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Jokes/Interweb Things Thread, Amanda Knox Free in Fun Stuff; As far as every report that has been given by the media, this was a retrial. It isn't a 'reappeal' ...
  1. #16

    localzuk's Avatar
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    As far as every report that has been given by the media, this was a retrial. It isn't a 'reappeal' as there isn't such a thing. It is a completely new process, starting from the beginning in a different jurisdiction (as the original jurisdiction was determined to be useless).

    Which is why the US extradition treaty specifies that someone won't be extradited if they've been acquitted. Otherwise, what's to stop there being another appeal, and another judge scrapping it and starting it all over again.

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    Interesting, so the original aquittal was overturned last year and it was a re-trial (possible a re-appeal).

    Either way so far she is guilty once, then aquiited (illegally, hence it got quashed) then guilty again. Currenlty she stands as guilty twice (aquited nil), until her next appeal of course.

    In relaity the US will never return her because extradiction agreements with the US aren't worth the paper they are written on, totally one way. So if she is guilty, she will never get punished.

  3. #18

    sparkeh's Avatar
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    Quote Originally Posted by localzuk View Post
    Yes, I think it is, as the USA has Double Jeopardy law over there and extraditing someone for a second trial would breach that.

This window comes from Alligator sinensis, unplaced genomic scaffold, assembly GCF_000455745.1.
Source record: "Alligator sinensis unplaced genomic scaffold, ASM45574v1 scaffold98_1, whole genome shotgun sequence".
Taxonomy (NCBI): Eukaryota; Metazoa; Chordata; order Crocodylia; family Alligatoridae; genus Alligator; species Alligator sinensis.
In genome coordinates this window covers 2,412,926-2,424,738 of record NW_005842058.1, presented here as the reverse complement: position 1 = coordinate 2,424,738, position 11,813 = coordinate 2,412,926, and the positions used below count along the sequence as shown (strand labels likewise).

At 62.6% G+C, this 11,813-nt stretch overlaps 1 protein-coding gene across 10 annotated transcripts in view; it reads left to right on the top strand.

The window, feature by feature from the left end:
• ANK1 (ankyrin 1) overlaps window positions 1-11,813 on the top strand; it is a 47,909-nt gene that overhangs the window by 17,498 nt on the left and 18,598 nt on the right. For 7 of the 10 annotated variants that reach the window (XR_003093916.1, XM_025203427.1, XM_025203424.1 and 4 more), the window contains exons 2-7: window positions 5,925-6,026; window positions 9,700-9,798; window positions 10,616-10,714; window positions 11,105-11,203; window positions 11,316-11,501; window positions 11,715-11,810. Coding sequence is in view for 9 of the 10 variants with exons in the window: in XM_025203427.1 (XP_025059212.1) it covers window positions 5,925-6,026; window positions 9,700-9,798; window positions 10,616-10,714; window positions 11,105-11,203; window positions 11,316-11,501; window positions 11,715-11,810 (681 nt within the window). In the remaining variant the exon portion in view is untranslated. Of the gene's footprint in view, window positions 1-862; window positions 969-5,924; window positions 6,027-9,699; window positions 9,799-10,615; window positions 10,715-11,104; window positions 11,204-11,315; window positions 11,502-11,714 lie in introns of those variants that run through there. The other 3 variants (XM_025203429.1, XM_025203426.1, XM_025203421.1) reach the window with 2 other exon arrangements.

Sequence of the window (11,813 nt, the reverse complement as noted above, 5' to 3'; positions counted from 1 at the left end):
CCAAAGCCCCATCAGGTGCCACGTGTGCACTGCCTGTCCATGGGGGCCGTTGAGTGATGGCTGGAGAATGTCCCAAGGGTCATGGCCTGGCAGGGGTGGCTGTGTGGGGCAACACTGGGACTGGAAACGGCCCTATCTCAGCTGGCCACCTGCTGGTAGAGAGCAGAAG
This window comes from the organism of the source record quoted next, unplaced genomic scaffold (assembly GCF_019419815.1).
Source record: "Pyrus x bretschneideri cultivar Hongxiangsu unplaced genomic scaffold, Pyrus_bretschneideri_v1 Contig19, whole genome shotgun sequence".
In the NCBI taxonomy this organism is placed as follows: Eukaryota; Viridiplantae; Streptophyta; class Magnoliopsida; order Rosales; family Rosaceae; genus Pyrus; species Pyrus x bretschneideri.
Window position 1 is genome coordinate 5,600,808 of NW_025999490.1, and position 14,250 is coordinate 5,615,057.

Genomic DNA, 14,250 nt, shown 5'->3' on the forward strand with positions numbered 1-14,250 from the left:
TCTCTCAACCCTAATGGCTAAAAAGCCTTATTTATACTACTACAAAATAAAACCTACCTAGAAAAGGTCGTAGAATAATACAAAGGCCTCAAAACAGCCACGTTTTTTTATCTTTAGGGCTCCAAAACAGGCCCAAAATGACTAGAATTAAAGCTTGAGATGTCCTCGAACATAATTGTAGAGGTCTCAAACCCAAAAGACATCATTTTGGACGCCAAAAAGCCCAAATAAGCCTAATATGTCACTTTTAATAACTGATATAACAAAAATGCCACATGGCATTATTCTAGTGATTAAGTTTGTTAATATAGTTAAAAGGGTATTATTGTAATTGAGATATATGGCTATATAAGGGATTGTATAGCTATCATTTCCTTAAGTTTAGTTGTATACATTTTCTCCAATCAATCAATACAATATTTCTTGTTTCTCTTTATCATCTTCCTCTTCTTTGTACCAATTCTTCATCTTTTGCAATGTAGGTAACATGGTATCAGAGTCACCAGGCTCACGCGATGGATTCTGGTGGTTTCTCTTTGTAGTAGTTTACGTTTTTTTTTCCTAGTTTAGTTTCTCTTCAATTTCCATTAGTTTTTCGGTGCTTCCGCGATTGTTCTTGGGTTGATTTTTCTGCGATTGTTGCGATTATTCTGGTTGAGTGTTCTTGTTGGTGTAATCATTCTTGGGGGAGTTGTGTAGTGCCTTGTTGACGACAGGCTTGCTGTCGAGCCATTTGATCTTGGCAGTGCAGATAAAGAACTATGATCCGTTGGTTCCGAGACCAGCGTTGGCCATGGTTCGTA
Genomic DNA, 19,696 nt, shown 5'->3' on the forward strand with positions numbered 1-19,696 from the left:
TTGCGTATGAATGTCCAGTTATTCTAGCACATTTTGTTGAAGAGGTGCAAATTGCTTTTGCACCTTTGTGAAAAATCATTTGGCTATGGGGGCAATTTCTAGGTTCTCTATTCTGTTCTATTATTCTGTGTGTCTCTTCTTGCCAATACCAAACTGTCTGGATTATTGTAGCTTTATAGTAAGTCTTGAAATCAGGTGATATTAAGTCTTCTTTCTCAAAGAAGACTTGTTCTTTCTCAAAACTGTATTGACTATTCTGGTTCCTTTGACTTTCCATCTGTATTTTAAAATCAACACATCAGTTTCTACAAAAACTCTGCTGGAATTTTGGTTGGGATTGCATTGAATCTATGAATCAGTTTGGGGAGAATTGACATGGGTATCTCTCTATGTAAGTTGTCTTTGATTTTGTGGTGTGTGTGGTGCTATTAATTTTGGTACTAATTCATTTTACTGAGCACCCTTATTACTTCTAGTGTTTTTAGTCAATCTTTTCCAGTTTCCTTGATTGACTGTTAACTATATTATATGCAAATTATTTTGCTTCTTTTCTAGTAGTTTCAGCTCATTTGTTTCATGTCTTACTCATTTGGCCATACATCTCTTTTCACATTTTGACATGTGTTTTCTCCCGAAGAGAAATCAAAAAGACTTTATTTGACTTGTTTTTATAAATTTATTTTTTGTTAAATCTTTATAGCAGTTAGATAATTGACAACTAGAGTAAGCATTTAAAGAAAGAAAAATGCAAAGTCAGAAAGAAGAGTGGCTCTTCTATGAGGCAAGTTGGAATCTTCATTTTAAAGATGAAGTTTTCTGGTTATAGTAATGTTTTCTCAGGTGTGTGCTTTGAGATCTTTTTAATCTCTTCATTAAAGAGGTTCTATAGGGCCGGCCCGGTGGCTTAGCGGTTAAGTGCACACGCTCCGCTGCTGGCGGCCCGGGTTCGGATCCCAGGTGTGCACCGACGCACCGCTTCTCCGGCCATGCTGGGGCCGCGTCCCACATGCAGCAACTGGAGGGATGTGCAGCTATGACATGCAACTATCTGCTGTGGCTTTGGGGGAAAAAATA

From what I have read, legal experts are saying that doesn't matter. Extraditions requests are based on the requesting nations laws, US laws would have no relevance.

  4. #19

    localzuk's Avatar
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    Quote Originally Posted by sparkeh View Post
    From what I have read, legal experts are saying that doesn't matter. Extraditions requests are based on the requesting nations laws, US laws would have no relevance.
    The request may be made, but the US is entirely restricted by its own laws and the extradition treaty signed when deciding on the response to that request. So, US law would be entirely relevant.

    Just like with the UK - if someone lodges a request for extradition of someone from the UK for a crime that isn't a crime over here, the request would be denied, as it wouldn't be within UK law.

    I suspect Italy may not even try, as this judge hasn't made any indication of a desire to get her back and lock her up, instead going entirely the opposite way and saying she's "justifiably abroad".

  5. #20

    sparkeh's Avatar
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    Quote Originally Posted by localzuk View Post
    The request may be made, but the US is entirely restricted by its own laws and the extradition treaty signed when deciding on the response to that request. So, US law would be entirely relevant.

    Just like with the UK - if someone lodges a request for extradition of someone from the UK for a crime that isn't a crime over here, the request would be denied, as it wouldn't be within UK law.
    Well your view is contrary to people with extensive legal training.
    Quote from Stephen Vladeck, a law professor at American University in Washington DC
    But Mr Vladeck thinks the US protection against being tried twice for the same crime - known as double jeopardy - doesn't apply in this case.

    "There's nothing in the treaty that requires Italy to uphold the US legal system."

    from BBC News - Amanda Knox and Raffaele Sollecito guilty of Kercher Italy murder
    Some lawyers and supporters of Ms Knox have argued that having been acquitted in 2011, she would be protected under the US Constitution from “double jeopardy” – being tried twice for the same charge.